Train operator London Midland has been warned it will face ‘punitive action’ from the Department for Transport if it fails to fix a driver shortage chaos.
The troubled operator cancelled or cut short 25 services on Friday, and has cancelled more than 500 trains since October 7.
It blames what it calls “a temporary shortfall of qualified train drivers”, and claims it is currently training new drivers who will begin work in December.
But Cabinet Minister Andrew Lansley told the House of Commons that the Government was ready to take action.
Rail Minister Norman Baker has already spoken to London Midland’s managing director to demand an explanation for the cancellations which have affected thousands of commuters.
The lack of progress restoring reliable services was raised in the House of Commons by MP Mark Garnier (Con Wyre Forest), who asked: “There have been a number of questions asked about the poor performance of London Midland trains. Despite that, their performance continues to be absolutely atrocious.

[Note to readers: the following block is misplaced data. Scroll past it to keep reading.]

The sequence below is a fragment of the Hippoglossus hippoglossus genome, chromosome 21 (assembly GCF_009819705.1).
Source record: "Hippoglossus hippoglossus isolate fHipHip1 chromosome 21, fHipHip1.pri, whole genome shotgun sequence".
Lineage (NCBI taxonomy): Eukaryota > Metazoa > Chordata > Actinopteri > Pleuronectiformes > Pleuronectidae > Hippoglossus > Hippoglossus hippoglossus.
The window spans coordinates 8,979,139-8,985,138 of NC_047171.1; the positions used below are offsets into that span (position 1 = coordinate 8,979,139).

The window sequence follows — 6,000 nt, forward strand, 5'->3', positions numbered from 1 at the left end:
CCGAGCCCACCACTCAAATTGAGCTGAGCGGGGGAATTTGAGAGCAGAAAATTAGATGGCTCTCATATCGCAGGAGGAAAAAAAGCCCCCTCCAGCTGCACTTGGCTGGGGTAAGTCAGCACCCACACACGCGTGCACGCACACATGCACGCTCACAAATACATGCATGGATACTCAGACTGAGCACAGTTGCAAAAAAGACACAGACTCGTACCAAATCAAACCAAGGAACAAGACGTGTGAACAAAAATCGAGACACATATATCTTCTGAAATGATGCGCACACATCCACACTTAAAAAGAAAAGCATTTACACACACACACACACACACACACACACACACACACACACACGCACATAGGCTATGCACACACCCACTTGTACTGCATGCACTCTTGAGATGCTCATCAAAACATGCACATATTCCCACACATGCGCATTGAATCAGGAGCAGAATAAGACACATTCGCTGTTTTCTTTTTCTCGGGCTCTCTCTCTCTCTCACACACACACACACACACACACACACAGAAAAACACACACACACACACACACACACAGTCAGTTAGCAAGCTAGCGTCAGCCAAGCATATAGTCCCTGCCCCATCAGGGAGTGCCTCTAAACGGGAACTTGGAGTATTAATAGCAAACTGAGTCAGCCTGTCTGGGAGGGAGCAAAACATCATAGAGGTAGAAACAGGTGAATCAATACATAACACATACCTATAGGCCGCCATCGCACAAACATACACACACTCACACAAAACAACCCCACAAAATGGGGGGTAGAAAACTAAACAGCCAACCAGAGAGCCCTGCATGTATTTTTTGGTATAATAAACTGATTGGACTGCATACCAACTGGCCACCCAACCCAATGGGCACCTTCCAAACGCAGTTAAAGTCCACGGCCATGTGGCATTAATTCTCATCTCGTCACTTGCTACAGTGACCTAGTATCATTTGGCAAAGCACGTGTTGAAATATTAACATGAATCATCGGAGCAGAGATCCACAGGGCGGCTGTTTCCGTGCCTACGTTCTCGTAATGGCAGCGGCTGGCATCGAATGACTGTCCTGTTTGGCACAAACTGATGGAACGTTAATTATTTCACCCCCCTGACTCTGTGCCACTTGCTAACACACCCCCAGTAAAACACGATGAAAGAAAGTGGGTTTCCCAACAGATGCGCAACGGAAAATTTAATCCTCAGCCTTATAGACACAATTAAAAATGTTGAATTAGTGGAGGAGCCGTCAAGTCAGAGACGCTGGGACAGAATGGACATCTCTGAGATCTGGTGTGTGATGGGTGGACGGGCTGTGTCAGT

“Given London Midland’s habitual under-performance, will the Transport Secretary make a statement on how that pitiful situation can be resolved?”
Mr Lansley, leader of the Commons, said: “London Midland is not yet technically in breach of its obligations, but if improvements are not seen in very short order, the Department for Transport will need to consider taking action against the train operator.”
Government Minister Earl Attlee echoed the comments in the House of Lords, telling peers: “If the situation continues and cancellations increase, the department has a range of actions available.”
The firm could face “severe penalties” if it was found to have broken the terms of its franchise, he said.